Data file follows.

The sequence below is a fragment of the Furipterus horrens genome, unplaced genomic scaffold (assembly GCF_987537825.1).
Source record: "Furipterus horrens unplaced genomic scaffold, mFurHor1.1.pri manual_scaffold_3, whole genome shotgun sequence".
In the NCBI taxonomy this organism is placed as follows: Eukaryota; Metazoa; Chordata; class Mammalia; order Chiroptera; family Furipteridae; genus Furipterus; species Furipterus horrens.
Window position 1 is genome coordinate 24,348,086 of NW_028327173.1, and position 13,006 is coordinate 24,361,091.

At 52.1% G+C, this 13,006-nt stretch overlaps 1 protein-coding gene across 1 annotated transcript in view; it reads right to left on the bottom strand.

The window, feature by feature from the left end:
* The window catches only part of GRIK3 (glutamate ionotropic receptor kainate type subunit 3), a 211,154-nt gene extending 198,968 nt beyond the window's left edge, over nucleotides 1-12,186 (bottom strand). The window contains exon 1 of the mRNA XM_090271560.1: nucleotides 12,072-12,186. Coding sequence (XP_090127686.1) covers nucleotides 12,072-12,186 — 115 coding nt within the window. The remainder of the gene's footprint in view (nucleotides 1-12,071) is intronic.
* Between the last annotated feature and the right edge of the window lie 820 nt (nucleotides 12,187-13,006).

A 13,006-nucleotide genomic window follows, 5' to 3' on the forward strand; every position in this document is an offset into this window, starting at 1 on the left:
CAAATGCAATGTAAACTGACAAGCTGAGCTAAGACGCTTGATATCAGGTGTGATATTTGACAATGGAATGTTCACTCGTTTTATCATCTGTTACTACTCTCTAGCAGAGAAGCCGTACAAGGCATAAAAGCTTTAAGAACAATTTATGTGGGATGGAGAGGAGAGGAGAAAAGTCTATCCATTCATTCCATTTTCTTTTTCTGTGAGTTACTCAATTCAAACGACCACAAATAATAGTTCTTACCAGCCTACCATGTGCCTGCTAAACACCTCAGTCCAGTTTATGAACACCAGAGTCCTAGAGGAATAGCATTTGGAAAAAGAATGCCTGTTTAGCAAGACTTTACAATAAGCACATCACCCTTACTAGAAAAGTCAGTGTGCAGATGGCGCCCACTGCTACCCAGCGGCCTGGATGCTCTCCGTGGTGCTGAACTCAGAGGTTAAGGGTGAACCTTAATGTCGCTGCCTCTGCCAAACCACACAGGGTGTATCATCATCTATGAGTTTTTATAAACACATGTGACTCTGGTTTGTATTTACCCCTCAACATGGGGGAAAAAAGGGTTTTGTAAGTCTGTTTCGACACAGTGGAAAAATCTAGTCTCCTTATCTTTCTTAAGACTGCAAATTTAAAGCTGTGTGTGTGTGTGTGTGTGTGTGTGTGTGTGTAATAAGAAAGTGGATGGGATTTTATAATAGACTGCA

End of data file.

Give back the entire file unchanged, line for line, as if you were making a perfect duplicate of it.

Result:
The sequence below is a fragment of the Furipterus horrens genome, unplaced genomic scaffold (assembly GCF_987537825.1).
Source record: "Furipterus horrens unplaced genomic scaffold, mFurHor1.1.pri manual_scaffold_3, whole genome shotgun sequence".
In the NCBI taxonomy this organism is placed as follows: Eukaryota; Metazoa; Chordata; class Mammalia; order Chiroptera; family Furipteridae; genus Furipterus; species Furipterus horrens.
Window position 1 is genome coordinate 24,348,086 of NW_028327173.1, and position 13,006 is coordinate 24,361,091.

At 52.1% G+C, this 13,006-nt stretch overlaps 1 protein-coding gene across 1 annotated transcript in view; it reads right to left on the bottom strand.

The window, feature by feature from the left end:
* The window catches only part of GRIK3 (glutamate ionotropic receptor kainate type subunit 3), a 211,154-nt gene extending 198,968 nt beyond the window's left edge, over nucleotides 1-12,186 (bottom strand). The window contains exon 1 of the mRNA XM_090271560.1: nucleotides 12,072-12,186. Coding sequence (XP_090127686.1) covers nucleotides 12,072-12,186 — 115 coding nt within the window. The remainder of the gene's footprint in view (nucleotides 1-12,071) is intronic.
* Between the last annotated feature and the right edge of the window lie 820 nt (nucleotides 12,187-13,006).

A 13,006-nucleotide genomic window follows, 5' to 3' on the forward strand; every position in this document is an offset into this window, starting at 1 on the left:
CAAATGCAATGTAAACTGACAAGCTGAGCTAAGACGCTTGATATCAGGTGTGATATTTGACAATGGAATGTTCACTCGTTTTATCATCTGTTACTACTCTCTAGCAGAGAAGCCGTACAAGGCATAAAAGCTTTAAGAACAATTTATGTGGGATGGAGAGGAGAGGAGAAAAGTCTATCCATTCATTCCATTTTCTTTTTCTGTGAGTTACTCAATTCAAACGACCACAAATAATAGTTCTTACCAGCCTACCATGTGCCTGCTAAACACCTCAGTCCAGTTTATGAACACCAGAGTCCTAGAGGAATAGCATTTGGAAAAAGAATGCCTGTTTAGCAAGACTTTACAATAAGCACATCACCCTTACTAGAAAAGTCAGTGTGCAGATGGCGCCCACTGCTACCCAGCGGCCTGGATGCTCTCCGTGGTGCTGAACTCAGAGGTTAAGGGTGAACCTTAATGTCGCTGCCTCTGCCAAACCACACAGGGTGTATCATCATCTATGAGTTTTTATAAACACATGTGACTCTGGTTTGTATTTACCCCTCAACATGGGGGAAAAAAGGGTTTTGTAAGTCTGTTTCGACACAGTGGAAAAATCTAGTCTCCTTATCTTTCTTAAGACTGCAAATTTAAAGCTGTGTGTGTGTGTGTGTGTGTGTGTGTGTGTGTAATAAGAAAGTGGATGGGATTTTATAATAGACTGCA